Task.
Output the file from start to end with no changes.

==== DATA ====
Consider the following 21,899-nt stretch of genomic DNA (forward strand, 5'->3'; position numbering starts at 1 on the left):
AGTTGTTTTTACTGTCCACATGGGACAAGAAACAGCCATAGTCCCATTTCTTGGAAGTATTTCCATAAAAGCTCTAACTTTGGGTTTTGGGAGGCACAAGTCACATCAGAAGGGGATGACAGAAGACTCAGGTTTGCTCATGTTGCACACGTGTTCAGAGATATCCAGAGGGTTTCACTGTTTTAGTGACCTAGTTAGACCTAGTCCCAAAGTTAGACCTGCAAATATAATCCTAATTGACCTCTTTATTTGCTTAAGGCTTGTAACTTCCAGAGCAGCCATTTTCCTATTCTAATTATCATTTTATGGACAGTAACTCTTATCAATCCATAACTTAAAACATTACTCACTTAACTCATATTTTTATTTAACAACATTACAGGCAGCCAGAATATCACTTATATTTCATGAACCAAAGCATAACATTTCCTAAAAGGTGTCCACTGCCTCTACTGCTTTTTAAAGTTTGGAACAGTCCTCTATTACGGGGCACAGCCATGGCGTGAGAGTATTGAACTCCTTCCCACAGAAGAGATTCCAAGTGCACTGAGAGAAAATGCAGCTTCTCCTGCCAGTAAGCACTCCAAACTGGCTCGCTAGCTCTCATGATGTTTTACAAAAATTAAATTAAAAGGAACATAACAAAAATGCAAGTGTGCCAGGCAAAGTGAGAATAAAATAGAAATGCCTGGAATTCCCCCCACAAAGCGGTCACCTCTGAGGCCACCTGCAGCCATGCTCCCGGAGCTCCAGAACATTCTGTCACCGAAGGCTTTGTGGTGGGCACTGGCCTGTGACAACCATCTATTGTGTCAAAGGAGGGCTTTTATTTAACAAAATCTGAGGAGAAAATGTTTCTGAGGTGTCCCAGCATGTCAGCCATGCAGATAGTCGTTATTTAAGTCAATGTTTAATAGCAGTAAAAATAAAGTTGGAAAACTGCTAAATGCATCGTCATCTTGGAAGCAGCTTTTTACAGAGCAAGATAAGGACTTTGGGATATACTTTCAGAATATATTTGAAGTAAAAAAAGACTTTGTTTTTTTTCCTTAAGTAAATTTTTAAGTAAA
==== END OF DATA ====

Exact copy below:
Consider the following 21,899-nt stretch of genomic DNA (forward strand, 5'->3'; position numbering starts at 1 on the left):
AGTTGTTTTTACTGTCCACATGGGACAAGAAACAGCCATAGTCCCATTTCTTGGAAGTATTTCCATAAAAGCTCTAACTTTGGGTTTTGGGAGGCACAAGTCACATCAGAAGGGGATGACAGAAGACTCAGGTTTGCTCATGTTGCACACGTGTTCAGAGATATCCAGAGGGTTTCACTGTTTTAGTGACCTAGTTAGACCTAGTCCCAAAGTTAGACCTGCAAATATAATCCTAATTGACCTCTTTATTTGCTTAAGGCTTGTAACTTCCAGAGCAGCCATTTTCCTATTCTAATTATCATTTTATGGACAGTAACTCTTATCAATCCATAACTTAAAACATTACTCACTTAACTCATATTTTTATTTAACAACATTACAGGCAGCCAGAATATCACTTATATTTCATGAACCAAAGCATAACATTTCCTAAAAGGTGTCCACTGCCTCTACTGCTTTTTAAAGTTTGGAACAGTCCTCTATTACGGGGCACAGCCATGGCGTGAGAGTATTGAACTCCTTCCCACAGAAGAGATTCCAAGTGCACTGAGAGAAAATGCAGCTTCTCCTGCCAGTAAGCACTCCAAACTGGCTCGCTAGCTCTCATGATGTTTTACAAAAATTAAATTAAAAGGAACATAACAAAAATGCAAGTGTGCCAGGCAAAGTGAGAATAAAATAGAAATGCCTGGAATTCCCCCCACAAAGCGGTCACCTCTGAGGCCACCTGCAGCCATGCTCCCGGAGCTCCAGAACATTCTGTCACCGAAGGCTTTGTGGTGGGCACTGGCCTGTGACAACCATCTATTGTGTCAAAGGAGGGCTTTTATTTAACAAAATCTGAGGAGAAAATGTTTCTGAGGTGTCCCAGCATGTCAGCCATGCAGATAGTCGTTATTTAAGTCAATGTTTAATAGCAGTAAAAATAAAGTTGGAAAACTGCTAAATGCATCGTCATCTTGGAAGCAGCTTTTTACAGAGCAAGATAAGGACTTTGGGATATACTTTCAGAATATATTTGAAGTAAAAAAAGACTTTGTTTTTTTTCCTTAAGTAAATTTTTAAGTAAA